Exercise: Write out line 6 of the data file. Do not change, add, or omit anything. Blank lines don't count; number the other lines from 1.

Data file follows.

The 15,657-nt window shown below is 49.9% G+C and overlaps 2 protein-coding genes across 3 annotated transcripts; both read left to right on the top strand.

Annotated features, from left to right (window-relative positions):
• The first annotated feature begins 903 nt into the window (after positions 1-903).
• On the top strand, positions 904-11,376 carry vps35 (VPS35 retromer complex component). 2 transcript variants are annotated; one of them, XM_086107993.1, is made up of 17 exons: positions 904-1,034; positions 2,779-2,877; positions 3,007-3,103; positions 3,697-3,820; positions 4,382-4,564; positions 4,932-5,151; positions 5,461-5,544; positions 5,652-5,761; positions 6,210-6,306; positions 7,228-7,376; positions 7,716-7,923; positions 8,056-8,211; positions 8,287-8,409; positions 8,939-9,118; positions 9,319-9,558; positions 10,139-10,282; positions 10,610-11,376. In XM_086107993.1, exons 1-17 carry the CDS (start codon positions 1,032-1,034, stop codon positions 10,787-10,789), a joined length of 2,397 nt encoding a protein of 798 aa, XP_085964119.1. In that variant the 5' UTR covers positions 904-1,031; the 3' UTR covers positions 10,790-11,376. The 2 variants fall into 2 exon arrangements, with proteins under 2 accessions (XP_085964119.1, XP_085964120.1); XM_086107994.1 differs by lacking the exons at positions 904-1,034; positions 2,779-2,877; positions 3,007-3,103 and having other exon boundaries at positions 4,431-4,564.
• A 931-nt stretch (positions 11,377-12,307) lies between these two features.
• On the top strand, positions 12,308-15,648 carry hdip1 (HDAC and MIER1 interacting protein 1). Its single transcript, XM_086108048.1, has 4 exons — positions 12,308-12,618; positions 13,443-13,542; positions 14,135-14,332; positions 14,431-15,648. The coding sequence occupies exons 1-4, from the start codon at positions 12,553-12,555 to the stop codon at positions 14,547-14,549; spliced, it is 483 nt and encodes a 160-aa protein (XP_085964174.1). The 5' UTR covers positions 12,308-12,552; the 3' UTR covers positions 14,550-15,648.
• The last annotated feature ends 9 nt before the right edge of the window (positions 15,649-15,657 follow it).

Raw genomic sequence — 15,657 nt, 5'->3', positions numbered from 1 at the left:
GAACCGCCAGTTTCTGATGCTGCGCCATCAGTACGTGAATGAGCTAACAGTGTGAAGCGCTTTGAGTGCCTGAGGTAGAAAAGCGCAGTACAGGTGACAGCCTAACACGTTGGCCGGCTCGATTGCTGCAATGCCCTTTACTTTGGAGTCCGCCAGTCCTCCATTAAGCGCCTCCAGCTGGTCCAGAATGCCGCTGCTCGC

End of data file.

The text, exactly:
• On the top strand, positions 12,308-15,648 carry hdip1 (HDAC and MIER1 interacting protein 1). Its single transcript, XM_086108048.1, has 4 exons — positions 12,308-12,618; positions 13,443-13,542; positions 14,135-14,332; positions 14,431-15,648. The coding sequence occupies exons 1-4, from the start codon at positions 12,553-12,555 to the stop codon at positions 14,547-14,549; spliced, it is 483 nt and encodes a 160-aa protein (XP_085964174.1). The 5' UTR covers positions 12,308-12,552; the 3' UTR covers positions 14,550-15,648.